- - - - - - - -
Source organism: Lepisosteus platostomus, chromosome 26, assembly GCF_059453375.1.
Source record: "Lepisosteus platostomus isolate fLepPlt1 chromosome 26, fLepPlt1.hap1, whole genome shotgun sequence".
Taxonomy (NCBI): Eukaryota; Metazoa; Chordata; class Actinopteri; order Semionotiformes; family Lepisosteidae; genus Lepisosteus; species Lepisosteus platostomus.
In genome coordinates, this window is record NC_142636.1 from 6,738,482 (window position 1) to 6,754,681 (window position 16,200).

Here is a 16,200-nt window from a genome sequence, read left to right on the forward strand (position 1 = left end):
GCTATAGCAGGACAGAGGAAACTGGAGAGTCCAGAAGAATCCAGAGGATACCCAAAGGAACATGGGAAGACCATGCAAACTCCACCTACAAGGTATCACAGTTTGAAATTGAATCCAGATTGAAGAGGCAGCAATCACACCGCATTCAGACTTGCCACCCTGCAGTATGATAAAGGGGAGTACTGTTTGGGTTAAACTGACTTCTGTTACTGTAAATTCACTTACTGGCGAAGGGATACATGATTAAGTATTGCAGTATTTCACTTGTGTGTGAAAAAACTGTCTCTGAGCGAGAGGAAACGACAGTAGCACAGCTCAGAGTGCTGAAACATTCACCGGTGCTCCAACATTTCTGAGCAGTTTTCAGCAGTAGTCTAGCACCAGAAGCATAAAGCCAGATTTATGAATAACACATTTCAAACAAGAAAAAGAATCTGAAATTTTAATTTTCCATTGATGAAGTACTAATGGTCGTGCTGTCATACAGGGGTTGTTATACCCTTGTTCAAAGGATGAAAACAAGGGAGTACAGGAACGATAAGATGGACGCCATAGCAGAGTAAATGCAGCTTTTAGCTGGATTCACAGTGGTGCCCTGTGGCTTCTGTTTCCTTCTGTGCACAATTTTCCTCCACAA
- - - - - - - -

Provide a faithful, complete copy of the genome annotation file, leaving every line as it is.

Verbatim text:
Source organism: Lepisosteus platostomus, chromosome 26, assembly GCF_059453375.1.
Source record: "Lepisosteus platostomus isolate fLepPlt1 chromosome 26, fLepPlt1.hap1, whole genome shotgun sequence".
Taxonomy (NCBI): Eukaryota; Metazoa; Chordata; class Actinopteri; order Semionotiformes; family Lepisosteidae; genus Lepisosteus; species Lepisosteus platostomus.
In genome coordinates, this window is record NC_142636.1 from 6,738,482 (window position 1) to 6,754,681 (window position 16,200).

Here is a 16,200-nt window from a genome sequence, read left to right on the forward strand (position 1 = left end):
GCTATAGCAGGACAGAGGAAACTGGAGAGTCCAGAAGAATCCAGAGGATACCCAAAGGAACATGGGAAGACCATGCAAACTCCACCTACAAGGTATCACAGTTTGAAATTGAATCCAGATTGAAGAGGCAGCAATCACACCGCATTCAGACTTGCCACCCTGCAGTATGATAAAGGGGAGTACTGTTTGGGTTAAACTGACTTCTGTTACTGTAAATTCACTTACTGGCGAAGGGATACATGATTAAGTATTGCAGTATTTCACTTGTGTGTGAAAAAACTGTCTCTGAGCGAGAGGAAACGACAGTAGCACAGCTCAGAGTGCTGAAACATTCACCGGTGCTCCAACATTTCTGAGCAGTTTTCAGCAGTAGTCTAGCACCAGAAGCATAAAGCCAGATTTATGAATAACACATTTCAAACAAGAAAAAGAATCTGAAATTTTAATTTTCCATTGATGAAGTACTAATGGTCGTGCTGTCATACAGGGGTTGTTATACCCTTGTTCAAAGGATGAAAACAAGGGAGTACAGGAACGATAAGATGGACGCCATAGCAGAGTAAATGCAGCTTTTAGCTGGATTCACAGTGGTGCCCTGTGGCTTCTGTTTCCTTCTGTGCACAATTTTCCTCCACAA